After months of bouncing along the bottom in opinion polls, New Jersey Gov. Chris Christie dropped his presidential bid, bringing his long-shot race for the party nomination to an end. The Republican candidate announced on Wednesday that he was ending his bid for the White House, after huddling in New Jersey with campaign aides to decide the fate of the campaign. The announcement isn’t much of a surprise after Christie’s disappointing finish in both the Iowa caucus and New Hampshire primaries. As a relative unknown on the national stage, Christie had always faced an uphill battle for the party nod. But why didn’t Christie gain traction among Republicans?

Update: Christie officially suspended his presidential campaign on Wednesday evening, according to Fox News.

A major problem for Christie was that the field already had a tough-talking, brash personality — and the other guy’s poll numbers were stratospheric. From the beginning of the GOP race, billionaire Donald Trump’s outsized persona and no-holds-barred approach pushed the other candidates to the background; Christie had trouble breaking out of the single digits in the national polls — averaging just 2.5 percent since mid-January, according to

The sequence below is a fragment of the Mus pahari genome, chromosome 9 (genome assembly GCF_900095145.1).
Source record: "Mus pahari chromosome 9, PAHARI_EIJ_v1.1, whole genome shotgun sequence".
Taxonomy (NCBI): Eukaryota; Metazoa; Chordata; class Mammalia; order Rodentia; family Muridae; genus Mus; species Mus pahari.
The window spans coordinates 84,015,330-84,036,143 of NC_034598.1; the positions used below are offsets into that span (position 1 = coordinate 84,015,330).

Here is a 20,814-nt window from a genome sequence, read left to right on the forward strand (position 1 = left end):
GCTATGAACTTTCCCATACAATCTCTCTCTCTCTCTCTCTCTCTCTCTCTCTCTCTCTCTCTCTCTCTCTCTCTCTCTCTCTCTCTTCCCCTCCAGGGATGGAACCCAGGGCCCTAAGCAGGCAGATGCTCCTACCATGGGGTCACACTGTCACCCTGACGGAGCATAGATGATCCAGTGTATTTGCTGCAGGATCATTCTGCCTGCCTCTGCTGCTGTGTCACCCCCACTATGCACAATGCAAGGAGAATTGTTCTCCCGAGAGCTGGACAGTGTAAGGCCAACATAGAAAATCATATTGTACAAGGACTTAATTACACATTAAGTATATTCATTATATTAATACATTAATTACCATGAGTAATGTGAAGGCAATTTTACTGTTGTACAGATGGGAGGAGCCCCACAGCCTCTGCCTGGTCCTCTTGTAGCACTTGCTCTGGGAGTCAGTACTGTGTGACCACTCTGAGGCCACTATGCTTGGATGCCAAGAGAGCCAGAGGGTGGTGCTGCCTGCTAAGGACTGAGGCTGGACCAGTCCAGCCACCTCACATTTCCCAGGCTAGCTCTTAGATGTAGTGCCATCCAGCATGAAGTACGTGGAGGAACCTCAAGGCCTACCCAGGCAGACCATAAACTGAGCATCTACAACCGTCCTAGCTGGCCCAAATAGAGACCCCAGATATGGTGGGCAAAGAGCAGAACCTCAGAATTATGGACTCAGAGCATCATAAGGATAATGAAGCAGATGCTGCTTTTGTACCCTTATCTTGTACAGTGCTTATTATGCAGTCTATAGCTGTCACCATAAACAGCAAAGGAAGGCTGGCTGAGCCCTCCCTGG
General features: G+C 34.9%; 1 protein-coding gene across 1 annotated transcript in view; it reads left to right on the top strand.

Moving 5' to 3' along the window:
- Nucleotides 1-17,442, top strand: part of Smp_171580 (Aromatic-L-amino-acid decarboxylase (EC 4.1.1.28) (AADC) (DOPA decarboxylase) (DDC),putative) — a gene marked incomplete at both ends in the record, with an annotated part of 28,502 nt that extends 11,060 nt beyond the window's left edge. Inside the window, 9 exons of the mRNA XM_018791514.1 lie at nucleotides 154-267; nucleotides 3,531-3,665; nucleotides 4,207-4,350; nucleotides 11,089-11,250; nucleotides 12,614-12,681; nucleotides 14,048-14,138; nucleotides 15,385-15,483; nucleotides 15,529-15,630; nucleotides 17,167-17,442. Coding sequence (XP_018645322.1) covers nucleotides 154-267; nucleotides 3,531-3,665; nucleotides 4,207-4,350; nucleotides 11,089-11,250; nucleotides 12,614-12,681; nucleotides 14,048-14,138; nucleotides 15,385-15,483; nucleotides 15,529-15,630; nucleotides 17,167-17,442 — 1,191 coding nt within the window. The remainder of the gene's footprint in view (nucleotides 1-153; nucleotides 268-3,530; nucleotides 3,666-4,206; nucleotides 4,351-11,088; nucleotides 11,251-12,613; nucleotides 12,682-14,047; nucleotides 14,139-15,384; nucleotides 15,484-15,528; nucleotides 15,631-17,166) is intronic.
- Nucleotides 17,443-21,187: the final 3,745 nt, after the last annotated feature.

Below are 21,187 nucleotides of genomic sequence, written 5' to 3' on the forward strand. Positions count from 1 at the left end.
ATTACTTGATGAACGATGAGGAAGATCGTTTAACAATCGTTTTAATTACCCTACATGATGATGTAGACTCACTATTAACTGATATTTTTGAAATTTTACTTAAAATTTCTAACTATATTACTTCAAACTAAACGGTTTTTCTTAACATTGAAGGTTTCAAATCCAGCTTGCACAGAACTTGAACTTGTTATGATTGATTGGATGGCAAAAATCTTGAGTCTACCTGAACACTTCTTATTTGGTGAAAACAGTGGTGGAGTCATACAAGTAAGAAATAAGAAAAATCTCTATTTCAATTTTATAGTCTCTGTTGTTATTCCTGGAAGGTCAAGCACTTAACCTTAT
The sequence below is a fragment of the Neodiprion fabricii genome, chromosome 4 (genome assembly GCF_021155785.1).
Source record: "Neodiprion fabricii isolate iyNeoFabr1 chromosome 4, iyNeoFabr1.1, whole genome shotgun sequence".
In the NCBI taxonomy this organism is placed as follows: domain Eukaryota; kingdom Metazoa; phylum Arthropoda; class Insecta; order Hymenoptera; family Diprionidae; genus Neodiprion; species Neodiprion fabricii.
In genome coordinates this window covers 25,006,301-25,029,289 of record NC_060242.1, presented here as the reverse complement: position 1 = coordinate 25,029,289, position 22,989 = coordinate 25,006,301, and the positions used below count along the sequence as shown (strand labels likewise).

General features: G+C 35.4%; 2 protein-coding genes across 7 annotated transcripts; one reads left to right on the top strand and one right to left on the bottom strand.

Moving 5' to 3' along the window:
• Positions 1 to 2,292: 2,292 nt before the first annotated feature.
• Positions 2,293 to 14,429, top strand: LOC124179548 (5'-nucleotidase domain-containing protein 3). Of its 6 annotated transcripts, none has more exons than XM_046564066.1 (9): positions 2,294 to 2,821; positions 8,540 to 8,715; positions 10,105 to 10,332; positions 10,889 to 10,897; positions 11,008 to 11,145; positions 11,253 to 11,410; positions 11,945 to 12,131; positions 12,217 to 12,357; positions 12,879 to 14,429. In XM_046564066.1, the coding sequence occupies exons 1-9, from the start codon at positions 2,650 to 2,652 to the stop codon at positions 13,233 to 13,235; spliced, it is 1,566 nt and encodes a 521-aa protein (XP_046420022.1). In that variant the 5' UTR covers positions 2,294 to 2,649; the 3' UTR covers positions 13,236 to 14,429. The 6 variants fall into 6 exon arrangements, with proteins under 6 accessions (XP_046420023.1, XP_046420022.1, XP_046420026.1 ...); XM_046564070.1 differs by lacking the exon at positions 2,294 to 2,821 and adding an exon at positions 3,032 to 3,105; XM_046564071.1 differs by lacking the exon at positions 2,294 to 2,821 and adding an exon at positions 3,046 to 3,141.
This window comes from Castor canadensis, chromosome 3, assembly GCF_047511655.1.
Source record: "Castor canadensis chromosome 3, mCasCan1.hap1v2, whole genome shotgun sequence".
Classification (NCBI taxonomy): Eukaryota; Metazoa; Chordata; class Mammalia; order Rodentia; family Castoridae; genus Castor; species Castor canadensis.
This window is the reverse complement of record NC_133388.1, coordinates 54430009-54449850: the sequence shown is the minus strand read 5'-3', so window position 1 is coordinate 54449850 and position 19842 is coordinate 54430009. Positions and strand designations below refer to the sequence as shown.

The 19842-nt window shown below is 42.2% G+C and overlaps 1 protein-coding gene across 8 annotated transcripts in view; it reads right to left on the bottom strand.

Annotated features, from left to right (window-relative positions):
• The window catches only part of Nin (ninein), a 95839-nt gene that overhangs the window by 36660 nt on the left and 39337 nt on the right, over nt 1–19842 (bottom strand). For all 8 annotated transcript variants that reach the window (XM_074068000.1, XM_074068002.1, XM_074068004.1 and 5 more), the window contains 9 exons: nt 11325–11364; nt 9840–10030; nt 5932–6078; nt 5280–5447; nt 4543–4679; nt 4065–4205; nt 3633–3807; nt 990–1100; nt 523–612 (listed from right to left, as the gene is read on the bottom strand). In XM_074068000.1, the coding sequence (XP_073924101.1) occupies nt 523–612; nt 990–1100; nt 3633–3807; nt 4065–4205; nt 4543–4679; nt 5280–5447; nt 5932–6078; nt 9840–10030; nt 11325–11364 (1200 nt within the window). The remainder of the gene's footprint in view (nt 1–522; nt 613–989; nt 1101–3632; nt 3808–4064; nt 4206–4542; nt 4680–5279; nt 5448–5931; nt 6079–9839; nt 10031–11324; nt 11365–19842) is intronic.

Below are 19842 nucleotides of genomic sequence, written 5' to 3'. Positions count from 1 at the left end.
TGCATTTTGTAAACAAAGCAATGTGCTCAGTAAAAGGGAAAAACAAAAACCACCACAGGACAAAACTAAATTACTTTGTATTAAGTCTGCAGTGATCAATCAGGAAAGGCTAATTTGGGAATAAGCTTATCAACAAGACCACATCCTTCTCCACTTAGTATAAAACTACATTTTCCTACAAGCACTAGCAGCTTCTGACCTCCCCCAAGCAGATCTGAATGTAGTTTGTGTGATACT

Christie staked his presidential bid on a breakout performance in the New Hampshire primary, according to the New York Times. Since announcing his candidacy in June, Christie has spent no fewer than 100 days in New Hampshire, courting Independent and undecided voters at more than 100 events and 80 town halls, the Times reported. Christie even managed to secure an endorsement from the state’s largest newspaper, The New Hampshire Union Leader.

A success in the Granite State would have added momentum to the campaign heading into South Carolina, where Christie is relatively unknown. The former governor needed a top five finish in New Hampshire to secure a spot in the Republican debate Saturday in South Carolina, according to GOP debate rules posted on on Tuesday. The debates would have offered him free media coverage and a chance to continue hammering at the cluster of candidates vying for second place: Floriday Sen. Marco Rubio, Texas Sen. Ted Cruz, former Florida Gov. Jeb Bush, and Ohio Gov. John Kasich.

Rumors that Christie was considering a departure from the race began swirling when the former governor told supporters on Tuesday night that the Christie camp would head home after New Hampshire to decide the campaign’s fate. “We came here to say that speaking your mind matters, that experience matters, that competence matters, and that it will always matter in leading our nation,” Christie told supporters at a primary night party, according to MSNBC. “That message was heard by a lot of folks and it was stood for by a lot of folks here in New Hampshire, just not enough. Not enough tonight.” It's unclear just who Christie will endorse.